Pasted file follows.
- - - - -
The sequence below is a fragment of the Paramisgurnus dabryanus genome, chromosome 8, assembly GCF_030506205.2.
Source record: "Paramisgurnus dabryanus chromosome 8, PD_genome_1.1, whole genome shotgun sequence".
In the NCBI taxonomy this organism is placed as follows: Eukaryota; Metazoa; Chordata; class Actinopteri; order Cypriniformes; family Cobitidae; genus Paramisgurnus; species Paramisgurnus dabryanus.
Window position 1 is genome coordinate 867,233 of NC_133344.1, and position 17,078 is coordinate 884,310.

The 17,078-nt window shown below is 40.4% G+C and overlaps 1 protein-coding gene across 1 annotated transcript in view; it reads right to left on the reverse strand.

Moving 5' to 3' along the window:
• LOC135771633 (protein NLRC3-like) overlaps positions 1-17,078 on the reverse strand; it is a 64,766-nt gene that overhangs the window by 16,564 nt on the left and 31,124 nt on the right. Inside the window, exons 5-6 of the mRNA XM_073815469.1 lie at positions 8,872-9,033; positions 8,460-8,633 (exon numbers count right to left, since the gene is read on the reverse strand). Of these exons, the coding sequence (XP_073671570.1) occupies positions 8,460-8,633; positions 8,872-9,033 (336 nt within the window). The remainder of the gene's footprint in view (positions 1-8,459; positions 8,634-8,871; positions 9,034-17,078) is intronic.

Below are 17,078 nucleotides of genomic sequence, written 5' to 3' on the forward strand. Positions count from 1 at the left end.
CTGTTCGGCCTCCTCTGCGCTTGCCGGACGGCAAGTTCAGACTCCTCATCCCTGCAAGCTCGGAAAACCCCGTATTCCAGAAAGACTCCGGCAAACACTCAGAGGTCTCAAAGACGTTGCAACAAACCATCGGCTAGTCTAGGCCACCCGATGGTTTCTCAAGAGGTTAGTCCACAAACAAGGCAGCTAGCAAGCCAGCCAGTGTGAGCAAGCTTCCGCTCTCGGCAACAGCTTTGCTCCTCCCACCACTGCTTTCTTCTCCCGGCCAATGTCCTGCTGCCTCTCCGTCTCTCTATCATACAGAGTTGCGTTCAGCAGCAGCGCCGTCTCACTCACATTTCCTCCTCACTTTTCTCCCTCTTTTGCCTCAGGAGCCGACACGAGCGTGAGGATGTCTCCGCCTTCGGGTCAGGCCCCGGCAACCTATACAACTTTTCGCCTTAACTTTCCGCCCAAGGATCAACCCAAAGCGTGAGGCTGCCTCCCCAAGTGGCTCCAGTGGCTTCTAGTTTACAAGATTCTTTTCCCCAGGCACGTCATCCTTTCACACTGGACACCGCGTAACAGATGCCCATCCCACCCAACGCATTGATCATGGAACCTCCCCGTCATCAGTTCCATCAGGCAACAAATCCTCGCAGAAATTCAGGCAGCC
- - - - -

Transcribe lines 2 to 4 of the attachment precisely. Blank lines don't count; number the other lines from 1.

Source record: "Paramisgurnus dabryanus chromosome 8, PD_genome_1.1, whole genome shotgun sequence".
In the NCBI taxonomy this organism is placed as follows: Eukaryota; Metazoa; Chordata; class Actinopteri; order Cypriniformes; family Cobitidae; genus Paramisgurnus; species Paramisgurnus dabryanus.
Window position 1 is genome coordinate 867,233 of NC_133344.1, and position 17,078 is coordinate 884,310.